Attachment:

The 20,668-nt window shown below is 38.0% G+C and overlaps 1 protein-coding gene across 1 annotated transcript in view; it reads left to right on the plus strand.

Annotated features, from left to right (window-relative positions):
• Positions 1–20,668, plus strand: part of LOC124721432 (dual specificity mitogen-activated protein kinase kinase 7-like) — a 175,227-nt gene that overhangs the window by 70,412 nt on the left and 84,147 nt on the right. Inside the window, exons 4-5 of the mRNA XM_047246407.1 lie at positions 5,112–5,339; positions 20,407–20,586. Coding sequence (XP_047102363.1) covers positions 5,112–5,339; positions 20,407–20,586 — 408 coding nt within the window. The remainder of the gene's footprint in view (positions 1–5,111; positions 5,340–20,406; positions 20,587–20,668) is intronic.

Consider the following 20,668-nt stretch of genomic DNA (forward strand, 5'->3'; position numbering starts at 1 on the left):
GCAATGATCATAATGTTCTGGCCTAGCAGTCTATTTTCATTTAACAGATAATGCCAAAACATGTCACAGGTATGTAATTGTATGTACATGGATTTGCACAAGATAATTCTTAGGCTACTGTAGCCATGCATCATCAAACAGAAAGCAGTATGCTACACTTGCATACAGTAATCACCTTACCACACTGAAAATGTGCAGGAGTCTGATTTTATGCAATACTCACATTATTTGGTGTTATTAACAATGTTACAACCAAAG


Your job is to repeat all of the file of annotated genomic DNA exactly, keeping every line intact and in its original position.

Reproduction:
The 20,668-nt window shown below is 38.0% G+C and overlaps 1 protein-coding gene across 1 annotated transcript in view; it reads left to right on the plus strand.

Annotated features, from left to right (window-relative positions):
• Positions 1–20,668, plus strand: part of LOC124721432 (dual specificity mitogen-activated protein kinase kinase 7-like) — a 175,227-nt gene that overhangs the window by 70,412 nt on the left and 84,147 nt on the right. Inside the window, exons 4-5 of the mRNA XM_047246407.1 lie at positions 5,112–5,339; positions 20,407–20,586. Coding sequence (XP_047102363.1) covers positions 5,112–5,339; positions 20,407–20,586 — 408 coding nt within the window. The remainder of the gene's footprint in view (positions 1–5,111; positions 5,340–20,406; positions 20,587–20,668) is intronic.

Consider the following 20,668-nt stretch of genomic DNA (forward strand, 5'->3'; position numbering starts at 1 on the left):
GCAATGATCATAATGTTCTGGCCTAGCAGTCTATTTTCATTTAACAGATAATGCCAAAACATGTCACAGGTATGTAATTGTATGTACATGGATTTGCACAAGATAATTCTTAGGCTACTGTAGCCATGCATCATCAAACAGAAAGCAGTATGCTACACTTGCATACAGTAATCACCTTACCACACTGAAAATGTGCAGGAGTCTGATTTTATGCAATACTCACATTATTTGGTGTTATTAACAATGTTACAACCAAAG